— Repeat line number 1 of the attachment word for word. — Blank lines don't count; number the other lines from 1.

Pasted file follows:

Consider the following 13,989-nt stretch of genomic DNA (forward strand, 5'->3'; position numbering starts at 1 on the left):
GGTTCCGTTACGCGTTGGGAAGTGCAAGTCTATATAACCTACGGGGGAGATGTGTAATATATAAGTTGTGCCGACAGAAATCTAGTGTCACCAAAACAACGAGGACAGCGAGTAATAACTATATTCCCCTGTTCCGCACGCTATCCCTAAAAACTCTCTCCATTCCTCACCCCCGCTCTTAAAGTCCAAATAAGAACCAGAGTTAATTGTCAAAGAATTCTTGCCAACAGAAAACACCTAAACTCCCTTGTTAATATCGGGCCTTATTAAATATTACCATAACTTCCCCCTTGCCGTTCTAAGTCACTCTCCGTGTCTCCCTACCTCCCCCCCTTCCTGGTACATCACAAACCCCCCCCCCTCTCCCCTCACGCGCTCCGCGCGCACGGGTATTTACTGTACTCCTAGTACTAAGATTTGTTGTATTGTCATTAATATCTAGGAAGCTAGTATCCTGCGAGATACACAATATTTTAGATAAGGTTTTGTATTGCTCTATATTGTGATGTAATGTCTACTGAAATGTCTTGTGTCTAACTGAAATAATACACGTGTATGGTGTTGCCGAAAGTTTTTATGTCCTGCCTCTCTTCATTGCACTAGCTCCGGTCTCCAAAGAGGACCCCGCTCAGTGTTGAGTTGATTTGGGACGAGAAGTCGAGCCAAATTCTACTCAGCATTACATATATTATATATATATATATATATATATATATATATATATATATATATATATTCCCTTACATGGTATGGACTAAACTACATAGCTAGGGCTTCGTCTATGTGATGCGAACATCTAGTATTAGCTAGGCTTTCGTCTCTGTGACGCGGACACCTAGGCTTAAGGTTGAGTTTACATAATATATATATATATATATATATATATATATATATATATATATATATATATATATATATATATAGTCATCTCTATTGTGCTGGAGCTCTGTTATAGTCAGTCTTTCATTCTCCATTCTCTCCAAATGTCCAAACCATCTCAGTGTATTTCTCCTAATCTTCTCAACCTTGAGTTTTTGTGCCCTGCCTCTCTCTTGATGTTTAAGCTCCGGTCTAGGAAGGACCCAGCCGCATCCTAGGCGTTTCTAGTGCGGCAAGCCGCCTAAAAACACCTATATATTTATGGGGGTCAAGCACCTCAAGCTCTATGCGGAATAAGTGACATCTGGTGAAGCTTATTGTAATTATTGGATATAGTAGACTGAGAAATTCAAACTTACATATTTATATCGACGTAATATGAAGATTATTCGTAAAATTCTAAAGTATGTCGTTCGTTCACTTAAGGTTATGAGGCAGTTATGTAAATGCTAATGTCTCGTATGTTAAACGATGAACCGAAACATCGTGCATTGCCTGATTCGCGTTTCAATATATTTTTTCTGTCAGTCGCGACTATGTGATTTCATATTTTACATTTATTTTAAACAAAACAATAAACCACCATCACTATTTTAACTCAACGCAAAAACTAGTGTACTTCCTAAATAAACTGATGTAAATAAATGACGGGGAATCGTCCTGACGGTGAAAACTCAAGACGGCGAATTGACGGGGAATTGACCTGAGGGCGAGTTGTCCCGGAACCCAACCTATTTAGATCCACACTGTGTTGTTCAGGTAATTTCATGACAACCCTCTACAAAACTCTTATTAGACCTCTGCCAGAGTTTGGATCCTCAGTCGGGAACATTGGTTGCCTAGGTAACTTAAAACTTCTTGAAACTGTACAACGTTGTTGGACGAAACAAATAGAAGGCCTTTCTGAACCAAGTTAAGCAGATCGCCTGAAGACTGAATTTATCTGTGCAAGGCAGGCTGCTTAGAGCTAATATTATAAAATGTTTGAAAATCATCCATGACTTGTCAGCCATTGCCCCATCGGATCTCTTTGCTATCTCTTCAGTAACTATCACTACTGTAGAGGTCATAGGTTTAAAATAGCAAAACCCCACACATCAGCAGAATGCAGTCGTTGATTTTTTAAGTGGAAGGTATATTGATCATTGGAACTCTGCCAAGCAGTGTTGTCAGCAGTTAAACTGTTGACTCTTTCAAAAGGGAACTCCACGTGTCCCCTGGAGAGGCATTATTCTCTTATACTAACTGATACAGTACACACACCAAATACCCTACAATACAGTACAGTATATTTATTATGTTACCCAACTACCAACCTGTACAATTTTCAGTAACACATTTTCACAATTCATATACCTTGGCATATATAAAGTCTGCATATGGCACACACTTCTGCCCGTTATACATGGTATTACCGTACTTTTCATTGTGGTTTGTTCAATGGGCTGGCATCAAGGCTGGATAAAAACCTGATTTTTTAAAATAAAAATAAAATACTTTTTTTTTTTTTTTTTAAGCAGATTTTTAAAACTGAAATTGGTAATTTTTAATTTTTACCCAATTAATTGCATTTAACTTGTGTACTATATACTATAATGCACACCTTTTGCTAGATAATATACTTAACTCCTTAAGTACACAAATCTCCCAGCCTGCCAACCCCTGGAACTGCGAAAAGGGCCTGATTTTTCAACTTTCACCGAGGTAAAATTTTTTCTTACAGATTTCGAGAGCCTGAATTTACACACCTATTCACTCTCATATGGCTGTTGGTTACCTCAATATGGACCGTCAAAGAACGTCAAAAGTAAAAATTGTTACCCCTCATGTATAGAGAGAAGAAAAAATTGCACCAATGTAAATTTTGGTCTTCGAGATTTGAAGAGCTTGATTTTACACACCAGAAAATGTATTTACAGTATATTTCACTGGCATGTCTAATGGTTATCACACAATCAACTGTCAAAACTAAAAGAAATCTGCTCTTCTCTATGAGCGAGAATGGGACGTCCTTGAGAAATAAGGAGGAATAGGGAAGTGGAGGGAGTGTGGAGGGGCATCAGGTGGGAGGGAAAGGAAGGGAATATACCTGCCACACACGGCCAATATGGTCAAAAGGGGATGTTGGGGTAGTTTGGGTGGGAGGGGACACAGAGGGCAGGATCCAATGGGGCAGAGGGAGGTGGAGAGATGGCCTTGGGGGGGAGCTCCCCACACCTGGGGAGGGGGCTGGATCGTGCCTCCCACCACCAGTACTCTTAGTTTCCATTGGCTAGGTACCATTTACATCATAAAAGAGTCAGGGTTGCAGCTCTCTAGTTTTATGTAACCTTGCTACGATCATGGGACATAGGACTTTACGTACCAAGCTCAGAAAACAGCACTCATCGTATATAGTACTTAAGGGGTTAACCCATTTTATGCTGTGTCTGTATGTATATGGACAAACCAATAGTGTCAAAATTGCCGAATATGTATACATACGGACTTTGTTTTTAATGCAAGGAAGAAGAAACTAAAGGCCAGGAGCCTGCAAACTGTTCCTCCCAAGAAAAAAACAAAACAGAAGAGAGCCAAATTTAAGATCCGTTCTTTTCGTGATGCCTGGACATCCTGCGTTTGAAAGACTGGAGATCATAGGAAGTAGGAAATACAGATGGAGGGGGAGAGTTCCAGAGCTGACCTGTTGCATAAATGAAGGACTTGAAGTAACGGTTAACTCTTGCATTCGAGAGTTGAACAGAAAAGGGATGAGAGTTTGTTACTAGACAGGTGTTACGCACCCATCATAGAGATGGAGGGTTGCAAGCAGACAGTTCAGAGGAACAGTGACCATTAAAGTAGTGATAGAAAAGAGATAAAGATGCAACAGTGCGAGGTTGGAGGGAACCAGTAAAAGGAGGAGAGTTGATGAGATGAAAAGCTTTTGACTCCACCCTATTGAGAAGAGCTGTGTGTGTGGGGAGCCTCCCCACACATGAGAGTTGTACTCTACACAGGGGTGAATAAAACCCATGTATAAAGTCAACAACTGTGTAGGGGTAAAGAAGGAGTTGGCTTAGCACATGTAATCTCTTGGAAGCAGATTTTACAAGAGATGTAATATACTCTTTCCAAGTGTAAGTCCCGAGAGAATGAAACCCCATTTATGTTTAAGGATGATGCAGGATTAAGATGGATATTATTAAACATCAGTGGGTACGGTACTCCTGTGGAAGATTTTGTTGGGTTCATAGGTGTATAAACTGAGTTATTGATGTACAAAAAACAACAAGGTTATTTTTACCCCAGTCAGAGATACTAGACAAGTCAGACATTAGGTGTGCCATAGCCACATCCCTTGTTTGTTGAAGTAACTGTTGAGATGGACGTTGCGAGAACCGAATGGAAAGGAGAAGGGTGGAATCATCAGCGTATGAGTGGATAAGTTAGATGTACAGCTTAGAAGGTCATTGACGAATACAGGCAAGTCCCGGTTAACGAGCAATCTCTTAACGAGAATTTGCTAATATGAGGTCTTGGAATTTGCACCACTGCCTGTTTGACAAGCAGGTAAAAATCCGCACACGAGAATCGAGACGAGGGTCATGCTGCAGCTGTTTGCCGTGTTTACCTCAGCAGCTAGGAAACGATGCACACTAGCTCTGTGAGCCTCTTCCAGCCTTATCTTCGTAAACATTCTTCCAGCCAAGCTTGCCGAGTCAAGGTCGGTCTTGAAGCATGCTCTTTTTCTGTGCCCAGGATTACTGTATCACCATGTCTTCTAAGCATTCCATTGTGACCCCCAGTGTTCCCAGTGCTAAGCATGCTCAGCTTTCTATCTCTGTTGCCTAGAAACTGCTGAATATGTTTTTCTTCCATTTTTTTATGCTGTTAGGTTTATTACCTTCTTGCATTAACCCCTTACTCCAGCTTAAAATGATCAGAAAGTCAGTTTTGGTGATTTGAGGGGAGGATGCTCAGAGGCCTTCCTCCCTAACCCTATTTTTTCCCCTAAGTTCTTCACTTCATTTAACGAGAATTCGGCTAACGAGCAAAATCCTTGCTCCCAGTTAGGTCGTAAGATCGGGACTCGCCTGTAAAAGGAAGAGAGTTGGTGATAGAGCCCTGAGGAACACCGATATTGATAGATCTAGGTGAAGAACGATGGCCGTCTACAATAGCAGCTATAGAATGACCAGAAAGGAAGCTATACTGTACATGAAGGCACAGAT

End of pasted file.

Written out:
Consider the following 13,989-nt stretch of genomic DNA (forward strand, 5'->3'; position numbering starts at 1 on the left):